Artist Iñigo Manglano-Ovalle works at the intersection of nature, globalism, technology, and activism, and his projects find him frequently collaborating with partners in fields as far ranging as genetics, geology, and astrophysics. Manglano-Ovalle’s technology sophisticated sculptures and video installations use natural forms such as clouds, icebergs, and DNA as metaphors for understanding social issues such as immigration, gun violence, and human cloning. Born in Madrid in 1961, he is currently professor and chair of the Department of Art Theory and Practice at Northwestern University. Exhibiting in galleries around the world and participating in the Singapore, Liverpool, Sao Paulo, and Whitney Biennials, Manglano-Ovalle has received many awards, including a United States Artist Fellowship (2011), John D and Catherine T. MacArthur Foundation award (2001), and a Media Arts Award from the Wexner Center for the Arts, Columbus, Ohio (1997-2001).
Iñigo Manglano-Ovalle’s lecture at the Wexner Center for the Arts at Ohio State University followed by his conversation with OSU Department of Art faculty and students at Ann Hamilton Studio, Columbus, Ohio.
Faye Driscoll describes her dances as being like plays and installations. “Sets are designed to break apart, musical scores are made from performers’ stomps and voices, props are worn, used and reused for fantasy, excess, and loss. Performers sing, fight, frolic and make love in bursts, like rapid fire flipbooks of human emotion. Awkward virtuosic bodies teeter on the edge of high art and slapstick. A viewer feels a rollercoaster of joy, outrage, arousal and discomfort while performers hold a frank gaze that says, “You are me and I am you.” Embarrassment and exhilaration live side by side. I aim for an immersive world of sensorial complexity and perceptual disorientation. Through performers’ powerful exposure, heightened proximity, and at times physical connection with the audience, viewers feel their own culpability as cocreators of the performance. My work is a rigorously crafted group experience that comes off as improvised, chaotic and spontaneous.”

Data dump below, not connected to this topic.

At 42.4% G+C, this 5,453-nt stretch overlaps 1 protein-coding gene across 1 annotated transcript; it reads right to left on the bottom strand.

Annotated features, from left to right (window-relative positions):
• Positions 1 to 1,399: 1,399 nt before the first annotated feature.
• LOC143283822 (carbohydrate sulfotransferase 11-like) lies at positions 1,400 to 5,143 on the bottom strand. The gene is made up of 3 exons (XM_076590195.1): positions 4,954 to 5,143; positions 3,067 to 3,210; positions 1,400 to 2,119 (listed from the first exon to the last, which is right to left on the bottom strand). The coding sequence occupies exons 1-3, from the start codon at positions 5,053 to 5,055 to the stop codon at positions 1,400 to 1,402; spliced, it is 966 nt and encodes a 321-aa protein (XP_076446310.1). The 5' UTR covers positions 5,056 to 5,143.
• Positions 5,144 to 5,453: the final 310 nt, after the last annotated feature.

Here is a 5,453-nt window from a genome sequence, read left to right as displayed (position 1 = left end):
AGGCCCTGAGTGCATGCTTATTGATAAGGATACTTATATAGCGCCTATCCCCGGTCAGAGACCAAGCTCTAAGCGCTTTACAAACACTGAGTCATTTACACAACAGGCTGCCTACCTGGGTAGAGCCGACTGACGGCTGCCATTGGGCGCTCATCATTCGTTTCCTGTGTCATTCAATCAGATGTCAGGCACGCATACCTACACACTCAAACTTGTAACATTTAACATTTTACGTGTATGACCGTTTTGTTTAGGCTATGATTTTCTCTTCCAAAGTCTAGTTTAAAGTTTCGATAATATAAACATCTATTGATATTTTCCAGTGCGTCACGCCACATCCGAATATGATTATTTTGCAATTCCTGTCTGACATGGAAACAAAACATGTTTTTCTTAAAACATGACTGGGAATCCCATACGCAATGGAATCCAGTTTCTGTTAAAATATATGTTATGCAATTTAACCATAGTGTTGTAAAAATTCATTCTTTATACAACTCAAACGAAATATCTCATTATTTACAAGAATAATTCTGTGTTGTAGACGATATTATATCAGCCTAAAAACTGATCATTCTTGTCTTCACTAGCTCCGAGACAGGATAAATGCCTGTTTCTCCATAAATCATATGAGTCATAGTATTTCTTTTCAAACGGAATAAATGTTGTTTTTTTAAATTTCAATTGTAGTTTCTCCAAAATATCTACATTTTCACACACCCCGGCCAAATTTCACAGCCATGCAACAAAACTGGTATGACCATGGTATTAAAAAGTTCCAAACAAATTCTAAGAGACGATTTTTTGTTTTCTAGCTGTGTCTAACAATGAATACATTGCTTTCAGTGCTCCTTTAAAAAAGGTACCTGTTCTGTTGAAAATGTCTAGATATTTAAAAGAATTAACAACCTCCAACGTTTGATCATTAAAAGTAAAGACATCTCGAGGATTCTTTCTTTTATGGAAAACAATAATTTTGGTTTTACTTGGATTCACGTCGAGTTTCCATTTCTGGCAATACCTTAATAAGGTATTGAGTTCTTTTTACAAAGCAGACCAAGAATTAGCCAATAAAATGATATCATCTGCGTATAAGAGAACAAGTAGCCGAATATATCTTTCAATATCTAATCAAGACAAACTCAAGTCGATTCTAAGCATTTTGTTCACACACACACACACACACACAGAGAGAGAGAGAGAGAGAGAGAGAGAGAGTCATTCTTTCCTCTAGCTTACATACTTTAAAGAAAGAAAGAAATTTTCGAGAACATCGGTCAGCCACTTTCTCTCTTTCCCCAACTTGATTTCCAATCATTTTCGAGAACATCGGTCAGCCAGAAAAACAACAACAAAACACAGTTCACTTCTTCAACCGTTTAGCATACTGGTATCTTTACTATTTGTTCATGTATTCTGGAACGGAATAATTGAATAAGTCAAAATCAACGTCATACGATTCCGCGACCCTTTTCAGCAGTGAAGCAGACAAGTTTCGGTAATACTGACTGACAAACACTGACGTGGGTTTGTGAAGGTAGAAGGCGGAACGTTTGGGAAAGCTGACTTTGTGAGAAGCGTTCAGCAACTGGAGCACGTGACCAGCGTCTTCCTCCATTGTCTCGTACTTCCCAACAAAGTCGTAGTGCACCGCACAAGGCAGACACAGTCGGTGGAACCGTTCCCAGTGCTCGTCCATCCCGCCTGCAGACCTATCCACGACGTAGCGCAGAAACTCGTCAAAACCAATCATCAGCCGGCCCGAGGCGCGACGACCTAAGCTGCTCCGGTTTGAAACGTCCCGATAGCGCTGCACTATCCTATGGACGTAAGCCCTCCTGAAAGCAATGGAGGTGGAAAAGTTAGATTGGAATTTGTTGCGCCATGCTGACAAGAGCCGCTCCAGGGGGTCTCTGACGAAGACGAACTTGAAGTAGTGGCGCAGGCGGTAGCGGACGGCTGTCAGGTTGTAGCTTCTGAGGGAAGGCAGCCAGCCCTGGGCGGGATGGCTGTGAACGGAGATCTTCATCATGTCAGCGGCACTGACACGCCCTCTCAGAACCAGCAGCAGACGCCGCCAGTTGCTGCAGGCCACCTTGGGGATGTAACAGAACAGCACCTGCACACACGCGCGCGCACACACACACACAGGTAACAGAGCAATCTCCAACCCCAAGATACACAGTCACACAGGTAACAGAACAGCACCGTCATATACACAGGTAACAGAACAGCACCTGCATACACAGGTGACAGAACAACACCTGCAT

Faye Driscoll and company in conversation with OSU Department of Art and Department of Dance faculty and students at Ann Hamilton Studio, Columbus, Ohio, following her 2016 residency at Wexner Center for the Arts.
Faye Driscoll, Thank You For Coming work in progress
Hock E Aye Vi Edgar Heap of Birds was born in Wichita, Kansas, and works as a Professor of Native American Studies at the University of Oklahoma. Heap of Birds works in a range of media including painting, print, signage, sculpture, and installation, often using text as a means to confront American history and hegemonic privilege. In his artwork and community engagement, Heap of Birds demonstrates how art can serve indigeneity as a “cultural tool and weapon.”
Heap of Birds received a BFA from the University of Kansas in 1976 and an MFA from Temple University in 1979, and has exhibited nationally and internationally. He is the recipient of numerous honors, including grants from the National Endowment for the Arts, the Rockefeller Foundation, the Andy Warhol Foundation, and the Pew Charitable Trust. In 2012, Heap of Birds was named a Fellow of United States Artists.